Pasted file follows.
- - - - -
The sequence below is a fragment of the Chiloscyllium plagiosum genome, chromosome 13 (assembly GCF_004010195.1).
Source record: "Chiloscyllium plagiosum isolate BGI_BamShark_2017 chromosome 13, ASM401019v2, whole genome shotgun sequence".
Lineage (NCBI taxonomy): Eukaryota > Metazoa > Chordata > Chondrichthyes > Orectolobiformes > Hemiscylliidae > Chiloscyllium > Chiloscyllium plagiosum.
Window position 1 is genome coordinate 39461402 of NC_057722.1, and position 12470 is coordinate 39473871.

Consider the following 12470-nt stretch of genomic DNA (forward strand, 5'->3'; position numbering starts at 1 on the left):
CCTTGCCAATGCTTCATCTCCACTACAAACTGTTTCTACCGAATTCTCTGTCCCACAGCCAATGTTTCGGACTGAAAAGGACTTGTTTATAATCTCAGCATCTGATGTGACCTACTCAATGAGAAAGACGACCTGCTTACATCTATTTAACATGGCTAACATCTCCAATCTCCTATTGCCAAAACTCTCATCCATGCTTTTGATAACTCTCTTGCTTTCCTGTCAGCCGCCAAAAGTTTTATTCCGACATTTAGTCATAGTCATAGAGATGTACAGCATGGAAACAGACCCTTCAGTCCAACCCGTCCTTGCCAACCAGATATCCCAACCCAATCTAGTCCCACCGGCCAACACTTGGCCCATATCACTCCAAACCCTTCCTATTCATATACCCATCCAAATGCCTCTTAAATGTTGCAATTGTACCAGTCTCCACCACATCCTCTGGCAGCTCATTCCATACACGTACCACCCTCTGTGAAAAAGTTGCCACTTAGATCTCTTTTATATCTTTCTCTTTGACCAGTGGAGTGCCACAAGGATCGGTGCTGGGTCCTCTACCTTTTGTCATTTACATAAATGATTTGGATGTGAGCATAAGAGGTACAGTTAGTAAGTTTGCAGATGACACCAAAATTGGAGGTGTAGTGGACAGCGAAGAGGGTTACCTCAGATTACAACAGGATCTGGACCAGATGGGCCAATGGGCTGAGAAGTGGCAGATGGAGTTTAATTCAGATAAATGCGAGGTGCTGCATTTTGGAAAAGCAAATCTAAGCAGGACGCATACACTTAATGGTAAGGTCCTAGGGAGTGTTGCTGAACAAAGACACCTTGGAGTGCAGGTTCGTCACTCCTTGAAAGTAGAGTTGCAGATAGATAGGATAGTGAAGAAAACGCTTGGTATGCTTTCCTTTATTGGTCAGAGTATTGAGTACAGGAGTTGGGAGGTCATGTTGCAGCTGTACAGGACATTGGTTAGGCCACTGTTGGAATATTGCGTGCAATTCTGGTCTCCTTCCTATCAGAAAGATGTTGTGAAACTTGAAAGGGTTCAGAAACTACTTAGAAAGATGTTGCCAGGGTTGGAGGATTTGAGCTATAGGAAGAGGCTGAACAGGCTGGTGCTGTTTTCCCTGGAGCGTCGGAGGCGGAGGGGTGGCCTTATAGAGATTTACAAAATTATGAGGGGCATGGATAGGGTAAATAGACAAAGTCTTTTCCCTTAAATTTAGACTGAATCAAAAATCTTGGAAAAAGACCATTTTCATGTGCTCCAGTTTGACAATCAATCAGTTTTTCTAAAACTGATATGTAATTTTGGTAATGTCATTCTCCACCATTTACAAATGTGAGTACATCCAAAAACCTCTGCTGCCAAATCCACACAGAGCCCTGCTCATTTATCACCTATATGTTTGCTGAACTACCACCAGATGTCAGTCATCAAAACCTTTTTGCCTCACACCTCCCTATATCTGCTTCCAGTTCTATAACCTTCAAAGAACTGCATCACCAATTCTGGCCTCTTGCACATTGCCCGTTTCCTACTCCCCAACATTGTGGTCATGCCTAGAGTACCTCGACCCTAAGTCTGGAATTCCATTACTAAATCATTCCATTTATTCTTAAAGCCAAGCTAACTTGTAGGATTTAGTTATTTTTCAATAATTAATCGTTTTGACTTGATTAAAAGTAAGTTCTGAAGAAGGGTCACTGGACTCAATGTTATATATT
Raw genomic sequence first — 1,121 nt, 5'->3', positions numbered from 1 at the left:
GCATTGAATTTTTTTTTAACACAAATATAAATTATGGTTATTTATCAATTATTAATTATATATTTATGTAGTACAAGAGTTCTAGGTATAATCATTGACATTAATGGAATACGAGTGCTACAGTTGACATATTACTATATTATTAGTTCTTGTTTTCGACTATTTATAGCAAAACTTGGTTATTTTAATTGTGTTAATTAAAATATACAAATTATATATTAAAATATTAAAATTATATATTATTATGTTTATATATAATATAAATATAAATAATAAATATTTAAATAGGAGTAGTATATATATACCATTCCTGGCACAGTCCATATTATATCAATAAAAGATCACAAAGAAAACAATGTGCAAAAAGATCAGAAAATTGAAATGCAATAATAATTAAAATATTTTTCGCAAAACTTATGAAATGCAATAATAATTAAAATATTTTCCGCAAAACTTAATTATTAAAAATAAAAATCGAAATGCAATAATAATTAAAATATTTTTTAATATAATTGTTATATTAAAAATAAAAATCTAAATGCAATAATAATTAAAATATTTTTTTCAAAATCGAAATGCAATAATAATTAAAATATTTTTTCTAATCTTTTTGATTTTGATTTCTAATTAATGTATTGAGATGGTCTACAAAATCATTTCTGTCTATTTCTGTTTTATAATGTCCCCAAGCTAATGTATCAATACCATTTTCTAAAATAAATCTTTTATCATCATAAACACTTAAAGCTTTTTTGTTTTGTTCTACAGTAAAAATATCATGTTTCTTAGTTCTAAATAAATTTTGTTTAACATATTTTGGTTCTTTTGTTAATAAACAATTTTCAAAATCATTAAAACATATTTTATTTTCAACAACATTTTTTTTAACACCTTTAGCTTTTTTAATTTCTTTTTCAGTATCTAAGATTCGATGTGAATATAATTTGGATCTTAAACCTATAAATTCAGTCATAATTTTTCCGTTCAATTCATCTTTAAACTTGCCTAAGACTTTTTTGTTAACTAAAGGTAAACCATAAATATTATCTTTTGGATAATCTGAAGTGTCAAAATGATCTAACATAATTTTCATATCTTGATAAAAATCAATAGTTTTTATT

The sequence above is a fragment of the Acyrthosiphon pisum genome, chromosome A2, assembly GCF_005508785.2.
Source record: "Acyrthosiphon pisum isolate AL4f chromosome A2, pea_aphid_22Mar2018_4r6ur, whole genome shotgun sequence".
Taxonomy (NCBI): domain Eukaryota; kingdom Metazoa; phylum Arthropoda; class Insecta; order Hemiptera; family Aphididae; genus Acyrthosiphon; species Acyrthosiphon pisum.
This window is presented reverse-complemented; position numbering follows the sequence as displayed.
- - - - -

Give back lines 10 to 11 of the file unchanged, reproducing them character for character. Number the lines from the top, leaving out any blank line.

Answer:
Source record: "Acyrthosiphon pisum isolate AL4f chromosome A2, pea_aphid_22Mar2018_4r6ur, whole genome shotgun sequence".
Taxonomy (NCBI): domain Eukaryota; kingdom Metazoa; phylum Arthropoda; class Insecta; order Hemiptera; family Aphididae; genus Acyrthosiphon; species Acyrthosiphon pisum.